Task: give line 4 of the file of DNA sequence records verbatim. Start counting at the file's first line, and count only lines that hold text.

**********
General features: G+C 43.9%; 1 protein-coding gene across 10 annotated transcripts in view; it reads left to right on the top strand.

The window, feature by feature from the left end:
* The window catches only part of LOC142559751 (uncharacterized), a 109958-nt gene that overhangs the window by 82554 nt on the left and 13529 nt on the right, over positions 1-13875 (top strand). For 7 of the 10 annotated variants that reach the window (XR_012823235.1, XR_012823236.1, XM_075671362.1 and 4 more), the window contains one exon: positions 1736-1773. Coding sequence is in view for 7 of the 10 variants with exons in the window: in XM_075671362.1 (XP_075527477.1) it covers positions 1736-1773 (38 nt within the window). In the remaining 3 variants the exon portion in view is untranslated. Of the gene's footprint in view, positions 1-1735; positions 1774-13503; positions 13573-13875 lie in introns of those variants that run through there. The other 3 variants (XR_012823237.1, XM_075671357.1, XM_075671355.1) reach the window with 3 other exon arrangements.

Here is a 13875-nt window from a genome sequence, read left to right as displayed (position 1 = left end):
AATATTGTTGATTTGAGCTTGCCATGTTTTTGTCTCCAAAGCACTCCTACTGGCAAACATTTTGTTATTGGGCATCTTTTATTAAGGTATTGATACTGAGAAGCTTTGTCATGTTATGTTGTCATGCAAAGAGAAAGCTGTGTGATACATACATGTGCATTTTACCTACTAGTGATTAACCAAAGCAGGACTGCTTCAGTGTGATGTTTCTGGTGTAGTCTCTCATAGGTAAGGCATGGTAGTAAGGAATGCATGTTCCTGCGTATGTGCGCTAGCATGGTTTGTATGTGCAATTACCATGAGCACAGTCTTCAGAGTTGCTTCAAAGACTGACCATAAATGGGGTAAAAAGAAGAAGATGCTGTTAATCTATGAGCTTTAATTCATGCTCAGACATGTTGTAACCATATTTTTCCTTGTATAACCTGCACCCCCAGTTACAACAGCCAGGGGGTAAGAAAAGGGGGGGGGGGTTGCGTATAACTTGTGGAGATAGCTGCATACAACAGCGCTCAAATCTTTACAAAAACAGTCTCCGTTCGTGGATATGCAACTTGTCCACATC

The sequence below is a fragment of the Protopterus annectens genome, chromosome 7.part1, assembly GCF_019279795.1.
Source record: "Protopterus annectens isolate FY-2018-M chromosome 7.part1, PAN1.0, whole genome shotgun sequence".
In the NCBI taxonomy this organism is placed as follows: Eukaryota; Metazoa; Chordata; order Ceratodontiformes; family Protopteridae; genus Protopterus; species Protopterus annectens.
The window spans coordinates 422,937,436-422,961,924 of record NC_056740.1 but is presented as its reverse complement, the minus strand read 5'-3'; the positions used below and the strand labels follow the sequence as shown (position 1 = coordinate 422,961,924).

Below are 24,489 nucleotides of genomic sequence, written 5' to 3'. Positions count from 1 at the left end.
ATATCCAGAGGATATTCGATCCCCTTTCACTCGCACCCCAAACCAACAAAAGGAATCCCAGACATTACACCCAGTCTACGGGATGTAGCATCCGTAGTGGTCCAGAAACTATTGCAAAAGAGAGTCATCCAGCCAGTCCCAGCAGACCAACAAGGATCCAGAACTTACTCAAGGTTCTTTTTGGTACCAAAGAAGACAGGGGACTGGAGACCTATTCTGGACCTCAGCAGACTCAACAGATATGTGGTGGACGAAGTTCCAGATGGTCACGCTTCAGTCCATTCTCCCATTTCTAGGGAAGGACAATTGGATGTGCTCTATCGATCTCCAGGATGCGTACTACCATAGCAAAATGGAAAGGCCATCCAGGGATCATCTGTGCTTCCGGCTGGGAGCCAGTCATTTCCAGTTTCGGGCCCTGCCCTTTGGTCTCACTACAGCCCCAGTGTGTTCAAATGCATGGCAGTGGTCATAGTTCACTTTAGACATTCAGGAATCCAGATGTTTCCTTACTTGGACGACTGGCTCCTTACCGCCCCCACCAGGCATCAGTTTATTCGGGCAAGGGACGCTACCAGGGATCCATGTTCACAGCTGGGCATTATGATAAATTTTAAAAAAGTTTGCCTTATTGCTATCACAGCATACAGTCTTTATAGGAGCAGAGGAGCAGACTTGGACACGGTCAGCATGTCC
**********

Here is a 13875-nt window from a genome sequence, read left to right as displayed (position 1 = left end):